Recently, I’ve been vividly reminded of a lesson I’ve known for years, yet it’s worth revisiting: it’s unrealistic and unwise to expect your own behaviors, performance, and reactions from others. This isn’t about superiority or arrogance; it’s a recognition of our individual differences. Everyone reacts and performs in their unique way, especially true in new ventures, whether business or personal. Furthermore, a person’s actions (and reactions) are driven by countless things that have almost nothing to do with your desire for them.
Expecting others to align with our schedules or to respond with the same urgency or detail we would is a recipe for disappointment. This expectation can strain interactions and set them up for failure. If only there were a simple solution to this nearly universal human tendency, which, interestingly, seems to intensify under stress. Perhaps the key lies in managing stress better.
A friend of mine, wise from our metaphorical “thousand years” of friendship, often says, “never borrow trouble,” suggesting we shouldn’t anticipate the worst. This advice echoes the principle of Hanlon’s Razor: Never attribute to malice that which is adequately explained by stupidity. In other words, when trying to understand why someone acted in a certain way, it’s often more reasonable to consider ignorance or lack of understanding rather than assuming malicious intent. This razor encourages us to avoid jumping to conclusions about ill intentions and instead consider simpler explanations rooted in human fallibility but could (and in my opinion, should) be extended to include conflicting or differing motivations.
It’s an important distinction to make, particularly when stress levels are high, and we might feel like we’re operating at maximum capacity. While stress can sometimes boost my (and maybe yours) productivity, it’s a reminder that in any collaborative effort, we can’t control every variable. Accepting that can lead to healthier interactions and more productive relationships.
Establishing clear expectations is crucial for any healthy relationship, be it professional or personal. Setting clear boundaries regarding timelines, the level of detail expected, and how information should be exchanged can significantly improve communication. Creating a sort of “communication contract” can lay the groundwork for successful collaboration and planning, ensuring all parties are on the same page and reducing potential stress and misunderstanding.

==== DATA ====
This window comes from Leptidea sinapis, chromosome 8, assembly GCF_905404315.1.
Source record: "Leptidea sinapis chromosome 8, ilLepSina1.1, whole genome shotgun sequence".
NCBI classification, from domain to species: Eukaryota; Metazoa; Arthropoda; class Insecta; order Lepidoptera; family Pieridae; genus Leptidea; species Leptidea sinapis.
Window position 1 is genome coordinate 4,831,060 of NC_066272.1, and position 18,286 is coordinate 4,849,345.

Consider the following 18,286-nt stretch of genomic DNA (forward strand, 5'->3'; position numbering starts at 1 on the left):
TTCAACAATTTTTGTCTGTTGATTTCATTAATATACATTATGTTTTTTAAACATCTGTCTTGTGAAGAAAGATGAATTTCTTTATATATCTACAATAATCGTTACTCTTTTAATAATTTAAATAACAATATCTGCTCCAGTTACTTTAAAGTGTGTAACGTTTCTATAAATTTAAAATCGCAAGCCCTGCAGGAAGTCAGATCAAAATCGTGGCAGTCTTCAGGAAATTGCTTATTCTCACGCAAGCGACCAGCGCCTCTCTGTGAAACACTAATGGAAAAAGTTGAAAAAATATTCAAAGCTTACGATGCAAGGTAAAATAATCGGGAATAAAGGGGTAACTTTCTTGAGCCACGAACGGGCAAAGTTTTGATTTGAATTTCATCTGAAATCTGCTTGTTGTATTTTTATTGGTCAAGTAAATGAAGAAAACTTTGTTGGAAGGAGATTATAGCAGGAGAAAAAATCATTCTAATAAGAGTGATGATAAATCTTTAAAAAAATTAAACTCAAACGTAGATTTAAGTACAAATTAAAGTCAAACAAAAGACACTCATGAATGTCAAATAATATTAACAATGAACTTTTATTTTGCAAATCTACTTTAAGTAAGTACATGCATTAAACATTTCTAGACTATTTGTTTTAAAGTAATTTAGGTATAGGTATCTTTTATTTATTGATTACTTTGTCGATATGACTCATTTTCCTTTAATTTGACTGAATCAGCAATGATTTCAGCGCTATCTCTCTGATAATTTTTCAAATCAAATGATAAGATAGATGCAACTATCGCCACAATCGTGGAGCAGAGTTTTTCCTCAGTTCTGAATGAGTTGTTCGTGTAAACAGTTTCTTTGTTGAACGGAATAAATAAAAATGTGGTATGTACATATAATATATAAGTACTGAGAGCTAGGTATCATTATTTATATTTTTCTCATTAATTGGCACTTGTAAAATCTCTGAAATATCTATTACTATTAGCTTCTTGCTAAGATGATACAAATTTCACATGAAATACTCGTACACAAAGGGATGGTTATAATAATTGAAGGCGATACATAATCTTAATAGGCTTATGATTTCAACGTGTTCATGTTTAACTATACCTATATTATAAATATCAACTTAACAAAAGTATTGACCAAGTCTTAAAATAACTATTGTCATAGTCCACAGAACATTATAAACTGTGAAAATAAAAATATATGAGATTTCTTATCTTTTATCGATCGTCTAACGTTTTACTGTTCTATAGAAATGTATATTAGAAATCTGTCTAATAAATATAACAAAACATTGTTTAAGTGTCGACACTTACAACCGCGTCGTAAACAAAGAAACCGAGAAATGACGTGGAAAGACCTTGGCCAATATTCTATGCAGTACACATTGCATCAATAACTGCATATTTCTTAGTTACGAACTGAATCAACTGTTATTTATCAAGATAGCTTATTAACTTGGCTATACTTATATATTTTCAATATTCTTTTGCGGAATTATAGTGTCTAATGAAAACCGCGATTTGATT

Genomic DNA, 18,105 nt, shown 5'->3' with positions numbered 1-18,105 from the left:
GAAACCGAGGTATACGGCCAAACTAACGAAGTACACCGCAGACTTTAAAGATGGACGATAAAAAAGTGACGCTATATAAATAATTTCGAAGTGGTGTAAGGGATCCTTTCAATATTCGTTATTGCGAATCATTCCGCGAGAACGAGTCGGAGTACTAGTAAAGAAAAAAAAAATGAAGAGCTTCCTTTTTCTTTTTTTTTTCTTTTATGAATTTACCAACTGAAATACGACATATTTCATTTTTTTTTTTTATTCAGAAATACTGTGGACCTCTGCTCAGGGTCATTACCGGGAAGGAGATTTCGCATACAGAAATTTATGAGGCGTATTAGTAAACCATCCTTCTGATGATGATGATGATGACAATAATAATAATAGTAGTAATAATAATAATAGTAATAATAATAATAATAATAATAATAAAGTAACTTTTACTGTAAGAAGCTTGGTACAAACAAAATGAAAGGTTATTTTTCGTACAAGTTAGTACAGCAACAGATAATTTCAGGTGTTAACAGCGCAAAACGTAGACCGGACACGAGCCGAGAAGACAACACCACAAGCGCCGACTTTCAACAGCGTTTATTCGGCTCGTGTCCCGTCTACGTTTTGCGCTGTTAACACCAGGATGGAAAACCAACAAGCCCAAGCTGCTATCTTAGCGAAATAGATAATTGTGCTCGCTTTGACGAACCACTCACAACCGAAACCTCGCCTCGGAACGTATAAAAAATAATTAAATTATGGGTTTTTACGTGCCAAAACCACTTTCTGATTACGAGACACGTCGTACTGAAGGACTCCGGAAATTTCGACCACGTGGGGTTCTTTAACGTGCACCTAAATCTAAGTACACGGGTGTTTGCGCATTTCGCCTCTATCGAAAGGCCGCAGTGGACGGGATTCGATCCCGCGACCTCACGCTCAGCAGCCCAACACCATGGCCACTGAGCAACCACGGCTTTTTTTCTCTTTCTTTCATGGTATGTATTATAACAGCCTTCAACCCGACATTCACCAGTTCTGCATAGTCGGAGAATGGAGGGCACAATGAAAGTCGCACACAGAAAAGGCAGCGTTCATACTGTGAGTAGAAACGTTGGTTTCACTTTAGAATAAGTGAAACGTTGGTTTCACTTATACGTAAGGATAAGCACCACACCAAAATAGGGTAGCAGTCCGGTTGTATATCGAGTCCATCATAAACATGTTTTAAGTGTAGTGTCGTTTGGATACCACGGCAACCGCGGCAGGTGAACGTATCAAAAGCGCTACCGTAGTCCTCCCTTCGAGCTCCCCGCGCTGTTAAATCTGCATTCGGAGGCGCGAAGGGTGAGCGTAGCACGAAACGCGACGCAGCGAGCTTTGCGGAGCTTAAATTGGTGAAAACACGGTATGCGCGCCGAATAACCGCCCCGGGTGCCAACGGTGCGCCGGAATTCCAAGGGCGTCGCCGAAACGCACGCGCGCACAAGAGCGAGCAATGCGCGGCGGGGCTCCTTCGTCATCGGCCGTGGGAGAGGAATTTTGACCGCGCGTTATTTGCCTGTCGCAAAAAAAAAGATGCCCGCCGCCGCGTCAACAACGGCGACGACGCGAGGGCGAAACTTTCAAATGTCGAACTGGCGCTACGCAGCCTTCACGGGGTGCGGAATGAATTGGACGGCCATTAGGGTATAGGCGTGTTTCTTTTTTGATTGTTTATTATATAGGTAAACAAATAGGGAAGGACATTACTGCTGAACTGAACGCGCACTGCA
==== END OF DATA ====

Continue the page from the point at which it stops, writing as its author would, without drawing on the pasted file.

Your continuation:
At the end of the day (to use one of the most overused lead-ins to a closing, ever), the essence of navigating our expectations of others lies in embracing the diversity of human behavior and communication styles. It’s a journey towards understanding and accepting that each person operates according to their unique set of experiences, perspectives, and motivations. The realization that we cannot, and should not, expect others to mirror our ways of working or responding is liberating. It opens the door to more empathetic and flexible interactions, fostering a culture of mutual respect and understanding. By setting clear, realistic expectations and engaging in open, respectful communication, we can avoid many of the pitfalls that come with misplaced expectations. Cultivating this mindset is not just about reducing personal or professional stress—it’s about enriching our relationships and creating more meaningful connections. So, as we march on, let’s make it a point to celebrate everyone’s quirks and qualities. Remember, it’s not about everyone marching in step; it’s about the colorful, wonderful mess we make when we all do our own thing. That’s where the magic happens.